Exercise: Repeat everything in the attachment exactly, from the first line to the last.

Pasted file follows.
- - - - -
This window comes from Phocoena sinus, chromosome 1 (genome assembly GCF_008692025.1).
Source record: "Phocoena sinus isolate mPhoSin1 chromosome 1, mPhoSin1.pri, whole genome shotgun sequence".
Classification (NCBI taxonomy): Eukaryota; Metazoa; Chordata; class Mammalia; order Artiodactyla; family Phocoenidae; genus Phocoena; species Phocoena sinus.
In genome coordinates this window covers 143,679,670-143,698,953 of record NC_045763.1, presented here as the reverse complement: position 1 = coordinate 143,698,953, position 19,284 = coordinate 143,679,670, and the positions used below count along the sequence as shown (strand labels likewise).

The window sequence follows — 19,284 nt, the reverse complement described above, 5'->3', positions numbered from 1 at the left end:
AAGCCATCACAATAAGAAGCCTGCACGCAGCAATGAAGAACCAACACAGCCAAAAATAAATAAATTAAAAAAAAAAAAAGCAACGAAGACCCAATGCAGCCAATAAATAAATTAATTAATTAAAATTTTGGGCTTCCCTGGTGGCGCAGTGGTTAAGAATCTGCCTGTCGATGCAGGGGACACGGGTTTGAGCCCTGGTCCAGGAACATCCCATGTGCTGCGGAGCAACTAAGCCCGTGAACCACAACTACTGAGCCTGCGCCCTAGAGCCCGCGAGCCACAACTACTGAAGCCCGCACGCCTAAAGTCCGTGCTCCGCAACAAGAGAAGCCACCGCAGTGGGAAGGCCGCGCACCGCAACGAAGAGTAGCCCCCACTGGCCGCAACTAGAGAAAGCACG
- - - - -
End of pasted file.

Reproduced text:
This window comes from Phocoena sinus, chromosome 1 (genome assembly GCF_008692025.1).
Source record: "Phocoena sinus isolate mPhoSin1 chromosome 1, mPhoSin1.pri, whole genome shotgun sequence".
Classification (NCBI taxonomy): Eukaryota; Metazoa; Chordata; class Mammalia; order Artiodactyla; family Phocoenidae; genus Phocoena; species Phocoena sinus.
In genome coordinates this window covers 143,679,670-143,698,953 of record NC_045763.1, presented here as the reverse complement: position 1 = coordinate 143,698,953, position 19,284 = coordinate 143,679,670, and the positions used below count along the sequence as shown (strand labels likewise).

The window sequence follows — 19,284 nt, the reverse complement described above, 5'->3', positions numbered from 1 at the left end:
AAGCCATCACAATAAGAAGCCTGCACGCAGCAATGAAGAACCAACACAGCCAAAAATAAATAAATTAAAAAAAAAAAAAGCAACGAAGACCCAATGCAGCCAATAAATAAATTAATTAATTAAAATTTTGGGCTTCCCTGGTGGCGCAGTGGTTAAGAATCTGCCTGTCGATGCAGGGGACACGGGTTTGAGCCCTGGTCCAGGAACATCCCATGTGCTGCGGAGCAACTAAGCCCGTGAACCACAACTACTGAGCCTGCGCCCTAGAGCCCGCGAGCCACAACTACTGAAGCCCGCACGCCTAAAGTCCGTGCTCCGCAACAAGAGAAGCCACCGCAGTGGGAAGGCCGCGCACCGCAACGAAGAGTAGCCCCCACTGGCCGCAACTAGAGAAAGCACG